You can’t come to Martha’s Vineyard without noticing the vast number of different accents you encounter in your day – the girl at the coffee shop is Russian, the guy who drives the cab is from Bulgaria, your housekeeper is Jamaican and thishotel manager is Scottish. To many, it’s part of what makes the Vineyard so special – almost everyone is from somewhere else and bring with them their own traditions and perspectives while adopting a good measure of the local culture.
This weekend will be my 11th July 4th celebration – 10th on Martha’s Vineyard. In Scotland, holidays are still mostly the old Christian calendar holidays with a couple of ‘Bank Holidays’ thrown in (basically an administrative day off for the whole country), so I have come to love my American holidays – Memorial Day to celebrate those who protect and have protected, Labor Day for the workers, Thanksgiving reminds us all how lucky we are, but my favorite of all has to be 4th of July!
On my 1st July 4th on Martha’s Vineyard I was lucky enough to be swept up by my American colleague, “Let me show you all the fun of a real July 4th!” Well, I’m pretty game for an adventure, so I put myself in her hands and boy am I glad that I did!
The 1st stop was the lawn of the Old Whaling Church for a good old fashioned BBQ. Burgers, dogs with all the fixins’, kids screaming and laughing, parents chasing, grandparents sitting back and enjoying – good old family fun!
Down to North Water Street next for ice cream from my favorite spot, Mad Martha’s – voted the Best of the Vineyard for several years, and in the Top 10 in the USA Today a few years ago – it really is a fantastic place – cones, cups, sundaes, toppings – everything a dessert lover could wish for.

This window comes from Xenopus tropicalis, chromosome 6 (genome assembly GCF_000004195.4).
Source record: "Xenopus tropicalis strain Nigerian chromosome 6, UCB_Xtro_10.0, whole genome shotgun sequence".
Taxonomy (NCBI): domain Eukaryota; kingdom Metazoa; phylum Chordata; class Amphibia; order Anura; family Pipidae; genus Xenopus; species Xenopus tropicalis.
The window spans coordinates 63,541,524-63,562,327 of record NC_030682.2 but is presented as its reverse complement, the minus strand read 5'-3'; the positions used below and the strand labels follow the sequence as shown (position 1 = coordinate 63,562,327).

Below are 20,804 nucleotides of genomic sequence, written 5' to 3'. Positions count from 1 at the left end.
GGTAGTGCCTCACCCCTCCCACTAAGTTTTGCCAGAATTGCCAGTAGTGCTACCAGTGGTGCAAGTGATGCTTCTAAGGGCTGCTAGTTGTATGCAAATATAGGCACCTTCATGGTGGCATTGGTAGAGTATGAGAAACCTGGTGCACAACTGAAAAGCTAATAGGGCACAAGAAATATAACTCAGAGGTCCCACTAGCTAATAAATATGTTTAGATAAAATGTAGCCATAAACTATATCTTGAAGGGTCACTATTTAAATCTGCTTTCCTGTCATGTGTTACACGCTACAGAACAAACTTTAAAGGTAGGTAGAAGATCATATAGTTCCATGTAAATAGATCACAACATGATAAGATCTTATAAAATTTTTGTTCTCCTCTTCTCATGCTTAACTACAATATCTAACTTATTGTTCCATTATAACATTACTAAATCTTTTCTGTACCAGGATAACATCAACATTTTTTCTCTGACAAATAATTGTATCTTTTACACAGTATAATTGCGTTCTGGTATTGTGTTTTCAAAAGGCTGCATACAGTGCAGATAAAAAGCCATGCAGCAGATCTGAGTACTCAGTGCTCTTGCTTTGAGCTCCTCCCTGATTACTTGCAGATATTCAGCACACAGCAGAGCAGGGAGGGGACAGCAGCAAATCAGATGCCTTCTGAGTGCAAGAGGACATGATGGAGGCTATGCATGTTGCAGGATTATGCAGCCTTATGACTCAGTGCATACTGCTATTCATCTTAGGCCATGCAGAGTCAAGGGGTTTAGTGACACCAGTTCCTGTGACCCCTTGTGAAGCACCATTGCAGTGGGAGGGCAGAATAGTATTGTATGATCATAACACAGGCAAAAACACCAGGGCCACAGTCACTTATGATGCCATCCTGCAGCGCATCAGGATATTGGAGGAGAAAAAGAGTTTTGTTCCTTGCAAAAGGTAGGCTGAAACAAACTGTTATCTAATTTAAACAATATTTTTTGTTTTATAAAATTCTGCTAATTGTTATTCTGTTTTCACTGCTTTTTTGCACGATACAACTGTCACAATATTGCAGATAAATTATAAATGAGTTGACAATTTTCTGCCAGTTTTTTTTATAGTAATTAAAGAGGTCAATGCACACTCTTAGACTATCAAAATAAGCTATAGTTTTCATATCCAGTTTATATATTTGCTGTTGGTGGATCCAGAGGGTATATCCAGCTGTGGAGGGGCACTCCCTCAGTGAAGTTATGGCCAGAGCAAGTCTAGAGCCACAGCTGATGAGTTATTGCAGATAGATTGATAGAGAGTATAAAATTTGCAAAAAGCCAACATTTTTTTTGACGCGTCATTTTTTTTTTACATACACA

So, ice cream in one hand and flag in the other, we found a perch on the steps of theColonial Inn courtyard to watch the parade – and oh, what a parade it is! Having never seen a big city parade, my frame of reference is limited, but I am assured it is small town Americana at its best. The parade starts at 5ish (remember – you’re on Vineyard Time) and confuses many by looping through town in the opposite direction to the usual traffic flow. It starts at Edgartown Elementary School, takes a Left at Pease Point Way and loops behind the town center to head along North Water Street in the ‘opposite’ direction and then UP Main Street.
The Selectmen from all the towns lead off in antique vehicles, many local businesses decorate floats with many varied themes, lots of kids sports teams and other non-profits have tons of fun entertaining the crowds – skaters, dancers, musicians, gymnasts and many others besides. The towns’ fire trucks are decked out, the Island Veterans always get a huge cheer and imagine my surprise when a group of men in kilts and ladies in tartan processed by followed by a Bagpipe Band – did they do this just to make me feel a part of the fun? Alas no, it’s the local Scottish Society (although it sure did make it all feel a bit more familiar).
After the fun of the parade we took a break, enjoyed the great atmosphere in town and then headed up to Lighthouse Beach to stake out our spot for the fireworks. They are set off from a barge just off-shore of the Lighthouse, in the outer harbor, so the beach is really the best vantage point, although you can see them from other locations a bit farther out. They usually start around 8.30 – 9pm (once it’s dark enough) and the show never disappoints.
Who wouldn’t love this holiday!! The events continue this year, in the same way they did on my 1st year here – will we see you? What are you doing for the 4th?